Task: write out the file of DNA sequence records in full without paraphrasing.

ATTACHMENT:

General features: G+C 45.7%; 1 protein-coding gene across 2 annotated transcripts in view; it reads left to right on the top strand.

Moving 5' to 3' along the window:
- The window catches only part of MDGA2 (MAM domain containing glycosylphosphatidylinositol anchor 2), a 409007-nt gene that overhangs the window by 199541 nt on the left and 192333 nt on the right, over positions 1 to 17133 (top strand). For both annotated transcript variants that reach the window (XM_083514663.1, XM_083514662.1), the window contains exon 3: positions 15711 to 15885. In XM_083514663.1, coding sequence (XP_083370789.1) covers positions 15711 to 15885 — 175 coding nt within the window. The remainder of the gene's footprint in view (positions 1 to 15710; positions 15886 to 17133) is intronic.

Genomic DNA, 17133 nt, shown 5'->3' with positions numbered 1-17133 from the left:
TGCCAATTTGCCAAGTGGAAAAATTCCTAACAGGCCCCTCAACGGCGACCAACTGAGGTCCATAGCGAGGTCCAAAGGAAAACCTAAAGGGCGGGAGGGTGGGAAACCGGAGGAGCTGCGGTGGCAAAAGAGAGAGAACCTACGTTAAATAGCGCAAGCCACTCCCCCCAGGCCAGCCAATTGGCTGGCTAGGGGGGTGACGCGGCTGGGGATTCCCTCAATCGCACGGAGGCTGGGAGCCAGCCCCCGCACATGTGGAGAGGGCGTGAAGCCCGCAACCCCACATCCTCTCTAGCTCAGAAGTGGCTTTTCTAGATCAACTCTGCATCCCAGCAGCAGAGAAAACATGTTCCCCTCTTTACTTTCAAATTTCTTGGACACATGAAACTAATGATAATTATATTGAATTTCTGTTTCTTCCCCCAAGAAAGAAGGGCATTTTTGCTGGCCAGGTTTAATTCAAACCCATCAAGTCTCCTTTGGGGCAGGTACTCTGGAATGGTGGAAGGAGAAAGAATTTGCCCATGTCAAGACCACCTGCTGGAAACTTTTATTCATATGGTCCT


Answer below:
General features: G+C 45.7%; 1 protein-coding gene across 2 annotated transcripts in view; it reads left to right on the top strand.

Moving 5' to 3' along the window:
- The window catches only part of MDGA2 (MAM domain containing glycosylphosphatidylinositol anchor 2), a 409007-nt gene that overhangs the window by 199541 nt on the left and 192333 nt on the right, over positions 1 to 17133 (top strand). For both annotated transcript variants that reach the window (XM_083514663.1, XM_083514662.1), the window contains exon 3: positions 15711 to 15885. In XM_083514663.1, coding sequence (XP_083370789.1) covers positions 15711 to 15885 — 175 coding nt within the window. The remainder of the gene's footprint in view (positions 1 to 15710; positions 15886 to 17133) is intronic.

Genomic DNA, 17133 nt, shown 5'->3' with positions numbered 1-17133 from the left:
TGCCAATTTGCCAAGTGGAAAAATTCCTAACAGGCCCCTCAACGGCGACCAACTGAGGTCCATAGCGAGGTCCAAAGGAAAACCTAAAGGGCGGGAGGGTGGGAAACCGGAGGAGCTGCGGTGGCAAAAGAGAGAGAACCTACGTTAAATAGCGCAAGCCACTCCCCCCAGGCCAGCCAATTGGCTGGCTAGGGGGGTGACGCGGCTGGGGATTCCCTCAATCGCACGGAGGCTGGGAGCCAGCCCCCGCACATGTGGAGAGGGCGTGAAGCCCGCAACCCCACATCCTCTCTAGCTCAGAAGTGGCTTTTCTAGATCAACTCTGCATCCCAGCAGCAGAGAAAACATGTTCCCCTCTTTACTTTCAAATTTCTTGGACACATGAAACTAATGATAATTATATTGAATTTCTGTTTCTTCCCCCAAGAAAGAAGGGCATTTTTGCTGGCCAGGTTTAATTCAAACCCATCAAGTCTCCTTTGGGGCAGGTACTCTGGAATGGTGGAAGGAGAAAGAATTTGCCCATGTCAAGACCACCTGCTGGAAACTTTTATTCATATGGTCCT